by Paul Waldman
Mitt Romney has never liked talking about health care, at least since Barack Obama took office and adopted a plan nearly identical to the one Romney passed as Massachusetts governor. As far as Republicans are concerned, anything Obama touches becomes irredeemably contaminated, putting Romney in the uncomfortable position of condemning something that closely resembles his own greatest achievement in public office. So these days, when Romney is asked about the subject he squirms uncomfortably, smiles insincerely, and tries to move the conversation to friendlier terrain.
But it's not just health care. On a variety of issues, a man famous for his immersion in the details becomes awfully vague when it comes to the costs—financial and otherwise—of what he proposes.
On NBC's Meet the Press Sunday, Romney said something that made lots of heads turn. "I'm not getting rid of all of healthcare reform," he told David Gregory. "Of course, there are a number of things that I like in healthcare reform that I'm going to put in place. One is to make sure that those with pre-existing conditions can get coverage." In other words, if you elect me you'll get the popular part of health care reform, without the part (the individual mandate) that doesn't poll so well.
Concerned about a conservative backlash, the Romney campaign quickly clarified Romney's statement, then clarified their clarification (Steve Benen has the gory details). What Romney actually favors is a far weaker prohibition on denials for pre-existing conditions than what's in the Affordable Care Act; his version is similar to pre-ACA law and would leave tens of millions of Americans potentially unable to get coverage. As Romney knows quite well, since he tackled this problem in Massachusetts, if you want to forbid insurance companies from denying people coverage, you need to get everyone in the risk pool, and that means an individual mandate. But as a presidential candidate, his first impulse seems to be to tell people that with him, you can have your cake and eat it, too.
Something similar happened when Gregory asked about his tax plan. Romney wants to cut tax rates across the board, which would increase the deficit and mean a windfall for the wealthy. But he promises that the cuts won't actually increase the deficit, and the wealthy won't actually pay any less, because he'll eliminate deductions and loopholes the wealthy take advantage of. To know if his proposal adds up, you'd have to know which deductions and loopholes he'd eliminate, of course. But he won't tell us. Gregory asked him repeatedly to name a loophole or a deduction he'd abolish, and Romney kept repeating that he'd eliminate deductions and loopholes, without saying which. It got almost comical when Gregory asked for specifics and Romney said, "the specifics are these, which is those principles I described are the heart of my policy."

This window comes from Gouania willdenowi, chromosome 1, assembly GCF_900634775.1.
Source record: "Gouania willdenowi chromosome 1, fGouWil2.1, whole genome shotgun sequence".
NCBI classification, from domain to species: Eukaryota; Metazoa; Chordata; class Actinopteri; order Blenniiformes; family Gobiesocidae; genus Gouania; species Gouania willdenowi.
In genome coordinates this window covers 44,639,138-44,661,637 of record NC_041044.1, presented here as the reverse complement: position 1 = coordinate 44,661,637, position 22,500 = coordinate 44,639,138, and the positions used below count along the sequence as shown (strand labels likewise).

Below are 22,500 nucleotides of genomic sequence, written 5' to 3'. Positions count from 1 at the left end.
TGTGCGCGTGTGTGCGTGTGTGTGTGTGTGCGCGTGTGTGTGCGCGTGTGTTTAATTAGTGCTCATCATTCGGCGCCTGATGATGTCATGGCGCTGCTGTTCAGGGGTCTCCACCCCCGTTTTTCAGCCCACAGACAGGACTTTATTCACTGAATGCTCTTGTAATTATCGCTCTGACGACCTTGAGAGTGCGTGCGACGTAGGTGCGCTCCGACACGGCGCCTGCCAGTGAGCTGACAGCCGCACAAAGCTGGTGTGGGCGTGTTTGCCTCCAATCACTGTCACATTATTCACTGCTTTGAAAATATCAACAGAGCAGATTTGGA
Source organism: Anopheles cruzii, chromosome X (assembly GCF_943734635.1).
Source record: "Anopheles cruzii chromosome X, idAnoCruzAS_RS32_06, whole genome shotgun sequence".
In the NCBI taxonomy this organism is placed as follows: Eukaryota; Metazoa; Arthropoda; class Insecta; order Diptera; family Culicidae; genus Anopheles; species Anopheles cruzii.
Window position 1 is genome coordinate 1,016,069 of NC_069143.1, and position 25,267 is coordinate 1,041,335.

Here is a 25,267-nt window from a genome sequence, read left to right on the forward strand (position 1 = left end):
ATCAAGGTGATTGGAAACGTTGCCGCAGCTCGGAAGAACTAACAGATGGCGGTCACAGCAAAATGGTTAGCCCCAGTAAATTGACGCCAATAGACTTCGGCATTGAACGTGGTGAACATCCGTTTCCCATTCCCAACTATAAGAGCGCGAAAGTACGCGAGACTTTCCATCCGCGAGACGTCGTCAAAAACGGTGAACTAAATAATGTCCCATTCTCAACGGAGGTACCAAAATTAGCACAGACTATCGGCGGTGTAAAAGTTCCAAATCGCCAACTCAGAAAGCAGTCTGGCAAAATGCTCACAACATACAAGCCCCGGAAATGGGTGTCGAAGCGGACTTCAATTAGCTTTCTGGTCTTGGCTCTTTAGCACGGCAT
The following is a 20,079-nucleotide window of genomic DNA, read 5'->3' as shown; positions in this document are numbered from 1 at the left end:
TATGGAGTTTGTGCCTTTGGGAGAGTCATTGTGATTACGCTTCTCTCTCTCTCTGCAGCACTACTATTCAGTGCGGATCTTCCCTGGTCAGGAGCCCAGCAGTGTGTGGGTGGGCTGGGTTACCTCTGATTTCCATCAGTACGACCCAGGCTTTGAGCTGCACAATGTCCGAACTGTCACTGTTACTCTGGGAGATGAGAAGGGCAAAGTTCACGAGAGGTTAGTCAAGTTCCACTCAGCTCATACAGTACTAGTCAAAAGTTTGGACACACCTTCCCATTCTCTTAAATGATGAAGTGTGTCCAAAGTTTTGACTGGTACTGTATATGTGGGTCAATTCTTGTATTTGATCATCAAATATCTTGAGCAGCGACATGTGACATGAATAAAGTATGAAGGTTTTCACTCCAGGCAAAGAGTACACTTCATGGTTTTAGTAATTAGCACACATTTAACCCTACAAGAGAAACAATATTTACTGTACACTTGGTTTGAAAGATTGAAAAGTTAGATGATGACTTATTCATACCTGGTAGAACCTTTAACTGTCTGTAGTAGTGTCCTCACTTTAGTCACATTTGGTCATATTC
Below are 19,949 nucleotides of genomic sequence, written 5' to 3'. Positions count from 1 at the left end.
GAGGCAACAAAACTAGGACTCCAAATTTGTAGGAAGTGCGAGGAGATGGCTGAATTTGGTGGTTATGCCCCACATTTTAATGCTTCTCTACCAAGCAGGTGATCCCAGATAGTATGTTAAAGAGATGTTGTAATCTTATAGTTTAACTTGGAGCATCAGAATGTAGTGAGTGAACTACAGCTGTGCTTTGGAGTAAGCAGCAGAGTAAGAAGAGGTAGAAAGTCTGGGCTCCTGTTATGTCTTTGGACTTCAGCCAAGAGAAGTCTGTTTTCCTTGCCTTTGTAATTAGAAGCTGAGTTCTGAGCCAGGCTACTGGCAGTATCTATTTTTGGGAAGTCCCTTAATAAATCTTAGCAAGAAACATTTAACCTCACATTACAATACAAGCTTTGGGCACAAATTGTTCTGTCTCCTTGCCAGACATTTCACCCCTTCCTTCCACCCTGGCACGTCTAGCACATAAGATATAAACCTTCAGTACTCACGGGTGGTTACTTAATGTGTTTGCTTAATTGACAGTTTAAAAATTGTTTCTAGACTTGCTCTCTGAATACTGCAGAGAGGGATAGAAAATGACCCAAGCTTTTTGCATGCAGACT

And while Romney was talking to Gregory, Paul Ryan was telling ABC News that they won't reveal the specifics of their tax reform because "the best way to do this is to show the framework, show the outlines of these planks, and then work with Congress to do this."
In fairness, Romney and Ryan aren't wrong when they say that Congress would have to work out the particulars of an overhaul of the tax code, and that process would certainly be lengthy and contentious. But once again, they're telling voters they can have the good stuff—tax cuts, hooray!—but not telling us how we'll pay for it. The trouble with those "deductions and loopholes" Romney promises to eliminate is that the big-ticket ones are pretty popular—which explains why he doesn't want to get particular about them. Is he going to eliminate the employer deduction for health-care expenses? Don't bet on it. How about the mortgage interest deduction, the biggest middle- and upper-class entitlement in the budget, costing around $100 billion a year? Will he give that the axe to pay for the income tax rate cut? Not on your life.
There's a limit to how much detail we should demand from candidates. We don't need to know whom they'll appoint to be Deputy Undersecretary of Veterans Affairs, or exactly how much money their Commerce Department will spend promoting American birdseed in foreign markets. But when they're proposing radical policy change—as Romney is on both taxes and health care—they have an obligation to reveal enough for us to actually judge whether their ideas are good or bad. Mitt Romney is hardly the first candidate to promise voters that his presidency will be all gain with no pain. But for a guy who built his campaign on the idea that he's an effective manager who "understands how the economy works," and who picked a running mate touted on the right for his allegedly detailed policy knowledge, he's leaving an awful lot to the imagination.
Paul Waldman is a Contributing Editor with The American Prospect magazine and the author or co-author of a number of books about media and politics, including The Press Effect: Politicians, Journalists, and the Stories That Shape the Political World. His writing has appeared in The Washington Post, The Los Angeles Times, The Boston Globe, and many other newspapers and magazines.